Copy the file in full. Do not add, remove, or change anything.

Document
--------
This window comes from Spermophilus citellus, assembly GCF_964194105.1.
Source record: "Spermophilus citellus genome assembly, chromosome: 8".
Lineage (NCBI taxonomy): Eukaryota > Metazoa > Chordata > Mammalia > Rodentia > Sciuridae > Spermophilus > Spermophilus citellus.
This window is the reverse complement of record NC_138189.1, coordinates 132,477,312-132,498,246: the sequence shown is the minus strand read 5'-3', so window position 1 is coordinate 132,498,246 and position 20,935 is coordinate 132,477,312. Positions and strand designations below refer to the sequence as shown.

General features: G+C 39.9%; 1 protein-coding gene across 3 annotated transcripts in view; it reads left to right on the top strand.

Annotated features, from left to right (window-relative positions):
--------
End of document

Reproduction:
This window comes from Spermophilus citellus, assembly GCF_964194105.1.
Source record: "Spermophilus citellus genome assembly, chromosome: 8".
Lineage (NCBI taxonomy): Eukaryota > Metazoa > Chordata > Mammalia > Rodentia > Sciuridae > Spermophilus > Spermophilus citellus.
This window is the reverse complement of record NC_138189.1, coordinates 132,477,312-132,498,246: the sequence shown is the minus strand read 5'-3', so window position 1 is coordinate 132,498,246 and position 20,935 is coordinate 132,477,312. Positions and strand designations below refer to the sequence as shown.

General features: G+C 39.9%; 1 protein-coding gene across 3 annotated transcripts in view; it reads left to right on the top strand.

Annotated features, from left to right (window-relative positions):